Story of Interest
Written by: Carly Richer
Probability Trading with Credit Spreads
The COVID-19 pandemic has caused significant volatility in the financial markets and has also led to increased interest, and thus activity, in options trading by everyday retail investors. Volatility is an option trader’s best friend, as it provides plenty of opportunity for enhanced returns through risk-defined strategies.
Options trading is a numbers game. Trading strategies can be established with known expected values and probabilities can be deployed with small or modestly funded accounts, and can quickly grow through consistent and frequent trading.
What are Credit Spreads?
Credit spreads are risk-defined strategies that can be implemented in both bearish and bullish market outlooks. The strategy involves the simultaneous short sale and purchase of equal quantities of either call or put options, with the same expiration date and different, or ‘spread’, strike prices.
If an investor is bearish on an underlying security, she can sell, or ‘write’, one strike price call and buy one higher strike, less expensive call to cap risk at the difference between the strike prices, less the premium received. This is called a call credit spread, as the investor receives more money through the short sale than paid for the long call as protection.
If an investor is bullish on an underlying security, she can implement a put credit spread through selling one strike put and buying a lower strike, less expensive put-to-cap risk.
In both put and call credit spreads, the maximum profit is the premium received at the outset. The maximum risk is calculated as the difference in the strike prices, less the premium received, and any fees associated with placing the trade. Credit spreads to profit from a downward move in the underlying security and a drop in implied volatility, as the options decay in value and become worthless at expiration.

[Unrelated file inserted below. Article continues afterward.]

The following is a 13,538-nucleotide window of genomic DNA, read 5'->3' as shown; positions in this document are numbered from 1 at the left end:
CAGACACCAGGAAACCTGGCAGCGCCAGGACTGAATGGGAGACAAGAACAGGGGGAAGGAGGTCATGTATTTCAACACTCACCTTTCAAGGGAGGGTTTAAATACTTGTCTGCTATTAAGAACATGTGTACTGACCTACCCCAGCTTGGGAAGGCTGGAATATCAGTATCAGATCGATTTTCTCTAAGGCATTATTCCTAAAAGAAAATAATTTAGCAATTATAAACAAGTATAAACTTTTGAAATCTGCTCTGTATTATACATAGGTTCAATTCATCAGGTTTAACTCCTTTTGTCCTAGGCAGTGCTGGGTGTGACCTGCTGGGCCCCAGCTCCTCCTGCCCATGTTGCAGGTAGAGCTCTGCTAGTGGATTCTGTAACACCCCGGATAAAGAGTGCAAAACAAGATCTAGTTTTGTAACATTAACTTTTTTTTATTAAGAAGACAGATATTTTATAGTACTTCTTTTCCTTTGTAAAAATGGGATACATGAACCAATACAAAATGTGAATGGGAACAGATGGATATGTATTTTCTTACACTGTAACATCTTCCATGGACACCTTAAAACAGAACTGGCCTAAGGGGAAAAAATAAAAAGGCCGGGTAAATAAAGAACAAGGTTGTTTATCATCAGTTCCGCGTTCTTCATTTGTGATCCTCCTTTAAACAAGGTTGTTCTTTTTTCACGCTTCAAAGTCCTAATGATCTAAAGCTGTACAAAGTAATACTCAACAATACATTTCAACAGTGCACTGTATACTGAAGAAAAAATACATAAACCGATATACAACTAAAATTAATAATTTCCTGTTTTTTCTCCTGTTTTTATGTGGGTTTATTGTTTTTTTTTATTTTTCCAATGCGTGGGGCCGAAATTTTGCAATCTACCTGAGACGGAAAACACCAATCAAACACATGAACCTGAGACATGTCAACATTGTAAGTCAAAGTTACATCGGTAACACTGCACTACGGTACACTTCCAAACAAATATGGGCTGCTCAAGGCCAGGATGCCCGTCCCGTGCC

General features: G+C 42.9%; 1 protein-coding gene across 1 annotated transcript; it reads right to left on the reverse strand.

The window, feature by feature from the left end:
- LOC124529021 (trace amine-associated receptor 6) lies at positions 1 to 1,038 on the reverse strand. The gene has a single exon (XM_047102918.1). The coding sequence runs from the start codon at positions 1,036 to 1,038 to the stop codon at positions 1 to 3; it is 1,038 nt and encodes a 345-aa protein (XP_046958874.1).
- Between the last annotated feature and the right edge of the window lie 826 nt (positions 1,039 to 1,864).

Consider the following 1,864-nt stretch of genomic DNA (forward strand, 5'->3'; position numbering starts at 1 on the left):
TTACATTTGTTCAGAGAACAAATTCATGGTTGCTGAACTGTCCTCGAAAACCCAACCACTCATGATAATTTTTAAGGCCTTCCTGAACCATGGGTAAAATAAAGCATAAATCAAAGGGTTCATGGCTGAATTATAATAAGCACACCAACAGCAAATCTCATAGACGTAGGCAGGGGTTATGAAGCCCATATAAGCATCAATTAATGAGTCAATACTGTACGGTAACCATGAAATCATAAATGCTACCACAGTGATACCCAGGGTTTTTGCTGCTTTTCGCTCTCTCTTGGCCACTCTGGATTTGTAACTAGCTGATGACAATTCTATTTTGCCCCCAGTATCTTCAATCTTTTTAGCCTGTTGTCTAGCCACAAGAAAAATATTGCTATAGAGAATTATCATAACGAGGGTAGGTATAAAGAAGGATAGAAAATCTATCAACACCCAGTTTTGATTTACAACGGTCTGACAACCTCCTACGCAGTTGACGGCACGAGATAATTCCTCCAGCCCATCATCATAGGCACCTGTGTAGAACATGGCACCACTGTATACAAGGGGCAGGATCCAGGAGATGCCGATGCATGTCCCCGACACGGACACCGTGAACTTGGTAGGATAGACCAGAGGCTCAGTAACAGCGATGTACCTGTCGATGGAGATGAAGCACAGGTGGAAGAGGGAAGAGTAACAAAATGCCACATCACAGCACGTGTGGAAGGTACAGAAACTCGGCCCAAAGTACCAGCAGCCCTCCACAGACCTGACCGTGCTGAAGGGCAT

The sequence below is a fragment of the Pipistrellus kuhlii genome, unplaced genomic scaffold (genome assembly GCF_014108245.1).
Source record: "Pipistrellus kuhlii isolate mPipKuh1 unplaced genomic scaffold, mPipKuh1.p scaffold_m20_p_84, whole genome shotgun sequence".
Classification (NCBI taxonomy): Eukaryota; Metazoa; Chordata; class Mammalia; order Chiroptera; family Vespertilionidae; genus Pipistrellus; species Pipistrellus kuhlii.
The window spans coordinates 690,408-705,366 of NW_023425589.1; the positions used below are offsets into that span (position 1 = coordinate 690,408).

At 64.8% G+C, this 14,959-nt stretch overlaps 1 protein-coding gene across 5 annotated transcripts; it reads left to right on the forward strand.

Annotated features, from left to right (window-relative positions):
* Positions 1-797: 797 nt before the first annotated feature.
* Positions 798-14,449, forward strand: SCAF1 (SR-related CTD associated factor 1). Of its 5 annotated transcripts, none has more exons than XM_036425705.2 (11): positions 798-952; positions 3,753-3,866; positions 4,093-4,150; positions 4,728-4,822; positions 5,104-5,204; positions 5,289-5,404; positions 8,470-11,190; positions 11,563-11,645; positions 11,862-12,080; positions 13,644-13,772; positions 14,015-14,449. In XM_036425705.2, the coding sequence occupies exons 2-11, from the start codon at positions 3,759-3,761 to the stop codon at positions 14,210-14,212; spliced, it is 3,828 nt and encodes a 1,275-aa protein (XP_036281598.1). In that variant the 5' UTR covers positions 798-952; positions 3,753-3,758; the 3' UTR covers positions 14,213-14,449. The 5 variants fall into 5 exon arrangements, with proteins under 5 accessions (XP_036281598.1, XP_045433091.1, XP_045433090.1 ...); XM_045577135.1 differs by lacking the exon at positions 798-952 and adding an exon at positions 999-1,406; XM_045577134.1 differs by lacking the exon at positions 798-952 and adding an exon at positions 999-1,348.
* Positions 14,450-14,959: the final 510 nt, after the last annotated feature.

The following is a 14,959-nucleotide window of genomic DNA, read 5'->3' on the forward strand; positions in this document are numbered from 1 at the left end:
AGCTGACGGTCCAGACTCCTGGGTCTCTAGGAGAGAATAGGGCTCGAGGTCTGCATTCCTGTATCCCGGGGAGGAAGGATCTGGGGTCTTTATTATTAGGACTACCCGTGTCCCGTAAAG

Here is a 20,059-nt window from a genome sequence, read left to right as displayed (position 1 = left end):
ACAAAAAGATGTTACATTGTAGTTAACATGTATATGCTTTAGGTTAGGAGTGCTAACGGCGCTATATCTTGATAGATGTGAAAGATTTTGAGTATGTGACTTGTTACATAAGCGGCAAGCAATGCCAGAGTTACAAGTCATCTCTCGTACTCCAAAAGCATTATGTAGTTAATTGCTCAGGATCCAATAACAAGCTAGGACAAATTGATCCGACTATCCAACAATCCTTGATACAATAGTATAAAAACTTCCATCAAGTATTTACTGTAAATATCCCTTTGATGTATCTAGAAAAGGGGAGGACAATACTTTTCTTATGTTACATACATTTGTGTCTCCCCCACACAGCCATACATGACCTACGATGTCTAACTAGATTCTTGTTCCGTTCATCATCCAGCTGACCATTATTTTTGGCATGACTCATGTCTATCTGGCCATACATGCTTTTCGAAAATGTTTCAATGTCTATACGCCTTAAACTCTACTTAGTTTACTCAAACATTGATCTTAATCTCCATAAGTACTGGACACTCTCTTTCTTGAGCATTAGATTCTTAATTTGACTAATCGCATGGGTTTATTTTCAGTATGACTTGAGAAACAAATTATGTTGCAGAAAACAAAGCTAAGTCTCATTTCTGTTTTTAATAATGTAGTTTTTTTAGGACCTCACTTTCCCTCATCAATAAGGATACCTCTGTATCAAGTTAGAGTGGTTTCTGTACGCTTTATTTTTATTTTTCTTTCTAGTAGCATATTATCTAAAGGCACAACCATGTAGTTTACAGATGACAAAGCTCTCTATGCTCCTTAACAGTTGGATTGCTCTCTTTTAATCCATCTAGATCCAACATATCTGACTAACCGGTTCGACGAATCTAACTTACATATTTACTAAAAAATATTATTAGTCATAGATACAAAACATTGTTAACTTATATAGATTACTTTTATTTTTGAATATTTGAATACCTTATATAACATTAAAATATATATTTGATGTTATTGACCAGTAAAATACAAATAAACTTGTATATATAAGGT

Selecting Candidates for Credit Spreads
As credit spreads are net credit strategies, the key is to initiate the position when implied volatility (‘IV’) is relatively high for the underlying security. Most Canadian trading platforms provide a metric called IV Rank which tells us whether the current level of the security’s IV is relatively high or low based on the past year of data, but it does not indicate the direction of future price changes. Options traders want to sell when IV Rank, and thus price is high and implement net buying, or debit, strategies when IV Rank is low. For credit spread strategies, seek underlying securities with an IV Rank above 60.
Once an investor has identified securities with a high IV Rank, she should then review liquidity. Securities with a daily trading volume of at least 100,000 and options with at least 1,000 open interest minimize bid/ask spread slippage. Next, she can develop either a bearish or bullish outlook on the underlying security.
Implementing Probability-Based Credit Spreads
With the credit spread strategy we seek to make small (position size under 5% of the portfolio), frequent trades that provide a high probability of success (~ 70%) through defined risk. The 45-day mark is when Theta, or time decay, accelerates and the option’s price begins decreasing at an exponential rate until it reaches zero, so look to place the initial trade at 45 to 60 days to expiration (DTE), and no further out than 80 to 90 DTE.
An option’s delta can be used to approximate the option’s probability of expiring in-the-money. Find the ‘anchor’ option that has a 70% probability of expiring out of the money (0.3 deltas, or less for less risk). The investor sells the anchor and purchases the strike price either above or below the anchor, depending on if she is using calls or puts, to cap risk.
A bearish investor implements a call credit spread by selling the anchor call and purchasing the call with a strike price just above it (or further above it for a higher spread). Conversely, a bullish investor sells the anchor put that has a delta of -0.3 and purchases a lower strike put.
To avoid watching charts all day, automatically capture profit and protect from extended losses through the use of limit orders. Traders are encouraged to take credit spread profits at approx. 50% of maximum profit, and cap losses at 15%. Taking profits at 50% usually allows for the closing of the position by 20 DTE, reducing the probability of the buyer exercising the options, which is usually done in the week of expiration.